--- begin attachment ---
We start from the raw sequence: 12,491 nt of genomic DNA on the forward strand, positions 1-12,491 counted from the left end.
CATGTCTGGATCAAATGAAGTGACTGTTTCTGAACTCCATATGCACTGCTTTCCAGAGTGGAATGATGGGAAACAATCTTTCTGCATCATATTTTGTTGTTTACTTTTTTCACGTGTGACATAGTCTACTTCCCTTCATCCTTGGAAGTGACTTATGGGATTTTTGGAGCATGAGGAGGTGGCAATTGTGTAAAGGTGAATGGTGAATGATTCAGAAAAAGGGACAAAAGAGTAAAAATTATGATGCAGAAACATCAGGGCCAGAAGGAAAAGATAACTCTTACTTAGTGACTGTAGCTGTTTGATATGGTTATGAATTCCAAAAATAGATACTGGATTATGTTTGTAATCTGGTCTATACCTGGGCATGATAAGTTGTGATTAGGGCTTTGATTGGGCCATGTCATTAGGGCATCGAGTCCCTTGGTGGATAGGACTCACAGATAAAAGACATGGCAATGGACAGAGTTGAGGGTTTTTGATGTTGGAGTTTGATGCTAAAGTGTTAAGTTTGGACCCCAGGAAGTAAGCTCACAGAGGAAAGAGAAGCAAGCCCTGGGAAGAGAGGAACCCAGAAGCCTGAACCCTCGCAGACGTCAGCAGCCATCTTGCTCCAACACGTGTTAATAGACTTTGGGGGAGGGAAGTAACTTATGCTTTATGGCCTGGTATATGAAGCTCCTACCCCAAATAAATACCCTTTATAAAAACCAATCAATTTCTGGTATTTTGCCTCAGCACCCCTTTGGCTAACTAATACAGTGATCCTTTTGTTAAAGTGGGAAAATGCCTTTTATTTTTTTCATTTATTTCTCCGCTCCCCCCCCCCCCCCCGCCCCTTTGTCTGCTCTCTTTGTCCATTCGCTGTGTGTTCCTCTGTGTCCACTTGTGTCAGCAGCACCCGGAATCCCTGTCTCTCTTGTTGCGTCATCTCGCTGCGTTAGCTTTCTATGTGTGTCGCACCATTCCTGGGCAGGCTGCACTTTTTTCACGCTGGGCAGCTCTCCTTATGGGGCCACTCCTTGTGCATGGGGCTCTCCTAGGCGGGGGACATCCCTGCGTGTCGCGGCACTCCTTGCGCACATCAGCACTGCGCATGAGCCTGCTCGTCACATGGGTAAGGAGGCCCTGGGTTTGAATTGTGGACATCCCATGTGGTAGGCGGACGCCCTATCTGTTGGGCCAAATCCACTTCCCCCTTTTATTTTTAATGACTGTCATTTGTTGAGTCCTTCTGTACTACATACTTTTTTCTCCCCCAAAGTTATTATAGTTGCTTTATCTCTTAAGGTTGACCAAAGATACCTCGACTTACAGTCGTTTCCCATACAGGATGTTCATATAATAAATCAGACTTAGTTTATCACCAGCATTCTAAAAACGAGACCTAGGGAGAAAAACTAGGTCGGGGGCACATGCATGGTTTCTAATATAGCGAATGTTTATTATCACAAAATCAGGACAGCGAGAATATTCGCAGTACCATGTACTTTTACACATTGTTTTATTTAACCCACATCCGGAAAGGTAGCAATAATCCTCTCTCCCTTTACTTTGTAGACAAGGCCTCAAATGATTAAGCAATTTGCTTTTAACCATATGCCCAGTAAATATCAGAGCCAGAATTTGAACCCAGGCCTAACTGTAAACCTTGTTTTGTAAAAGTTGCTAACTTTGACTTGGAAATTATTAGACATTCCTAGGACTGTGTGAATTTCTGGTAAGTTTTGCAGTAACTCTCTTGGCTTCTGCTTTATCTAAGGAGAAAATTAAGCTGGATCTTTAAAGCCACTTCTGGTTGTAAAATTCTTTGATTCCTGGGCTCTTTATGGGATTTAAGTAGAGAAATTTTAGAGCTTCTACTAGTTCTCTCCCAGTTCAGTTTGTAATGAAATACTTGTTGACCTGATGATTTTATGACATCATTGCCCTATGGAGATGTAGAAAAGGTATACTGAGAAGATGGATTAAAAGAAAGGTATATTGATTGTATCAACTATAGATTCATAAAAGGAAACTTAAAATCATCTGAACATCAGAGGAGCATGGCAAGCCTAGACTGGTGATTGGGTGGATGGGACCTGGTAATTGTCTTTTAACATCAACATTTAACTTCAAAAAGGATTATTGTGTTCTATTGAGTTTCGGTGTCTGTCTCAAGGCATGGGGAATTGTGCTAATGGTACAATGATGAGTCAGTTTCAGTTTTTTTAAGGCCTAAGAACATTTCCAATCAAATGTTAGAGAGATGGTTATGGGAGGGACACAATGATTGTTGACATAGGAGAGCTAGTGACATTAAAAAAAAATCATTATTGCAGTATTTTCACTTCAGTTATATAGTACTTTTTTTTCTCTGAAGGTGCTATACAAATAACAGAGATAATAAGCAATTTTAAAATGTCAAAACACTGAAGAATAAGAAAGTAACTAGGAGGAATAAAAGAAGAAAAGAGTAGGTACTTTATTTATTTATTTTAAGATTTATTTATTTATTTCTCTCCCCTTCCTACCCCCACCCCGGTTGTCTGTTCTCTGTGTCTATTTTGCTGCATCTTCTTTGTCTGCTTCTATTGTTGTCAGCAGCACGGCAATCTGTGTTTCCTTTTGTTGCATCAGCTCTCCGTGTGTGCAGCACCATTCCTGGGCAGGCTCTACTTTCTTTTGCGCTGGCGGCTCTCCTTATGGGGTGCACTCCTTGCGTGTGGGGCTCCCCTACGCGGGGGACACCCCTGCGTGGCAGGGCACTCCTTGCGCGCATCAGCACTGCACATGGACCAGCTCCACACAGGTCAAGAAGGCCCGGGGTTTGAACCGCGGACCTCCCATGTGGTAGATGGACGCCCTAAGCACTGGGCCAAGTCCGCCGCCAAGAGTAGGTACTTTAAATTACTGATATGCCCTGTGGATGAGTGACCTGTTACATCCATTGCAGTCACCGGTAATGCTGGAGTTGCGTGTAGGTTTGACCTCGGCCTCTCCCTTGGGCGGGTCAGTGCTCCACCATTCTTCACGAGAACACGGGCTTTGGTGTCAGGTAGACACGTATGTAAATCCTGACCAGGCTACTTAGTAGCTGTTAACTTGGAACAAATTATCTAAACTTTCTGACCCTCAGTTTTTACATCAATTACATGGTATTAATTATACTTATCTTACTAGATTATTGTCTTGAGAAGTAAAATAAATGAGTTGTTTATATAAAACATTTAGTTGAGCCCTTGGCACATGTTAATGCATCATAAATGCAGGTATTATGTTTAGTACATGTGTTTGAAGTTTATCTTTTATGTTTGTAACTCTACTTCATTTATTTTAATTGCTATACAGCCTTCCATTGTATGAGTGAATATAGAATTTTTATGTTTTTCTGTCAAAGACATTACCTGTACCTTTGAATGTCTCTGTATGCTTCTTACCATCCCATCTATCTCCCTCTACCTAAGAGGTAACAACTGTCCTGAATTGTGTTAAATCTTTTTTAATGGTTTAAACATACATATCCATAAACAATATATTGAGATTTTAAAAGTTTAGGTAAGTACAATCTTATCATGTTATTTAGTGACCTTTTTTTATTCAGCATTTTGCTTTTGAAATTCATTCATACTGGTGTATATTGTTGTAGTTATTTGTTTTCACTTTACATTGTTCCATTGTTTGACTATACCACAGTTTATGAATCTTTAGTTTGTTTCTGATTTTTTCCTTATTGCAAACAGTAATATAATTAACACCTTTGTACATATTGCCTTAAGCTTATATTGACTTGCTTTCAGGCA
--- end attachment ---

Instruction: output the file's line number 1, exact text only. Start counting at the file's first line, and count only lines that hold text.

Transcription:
We start from the raw sequence: 12,491 nt of genomic DNA on the forward strand, positions 1-12,491 counted from the left end.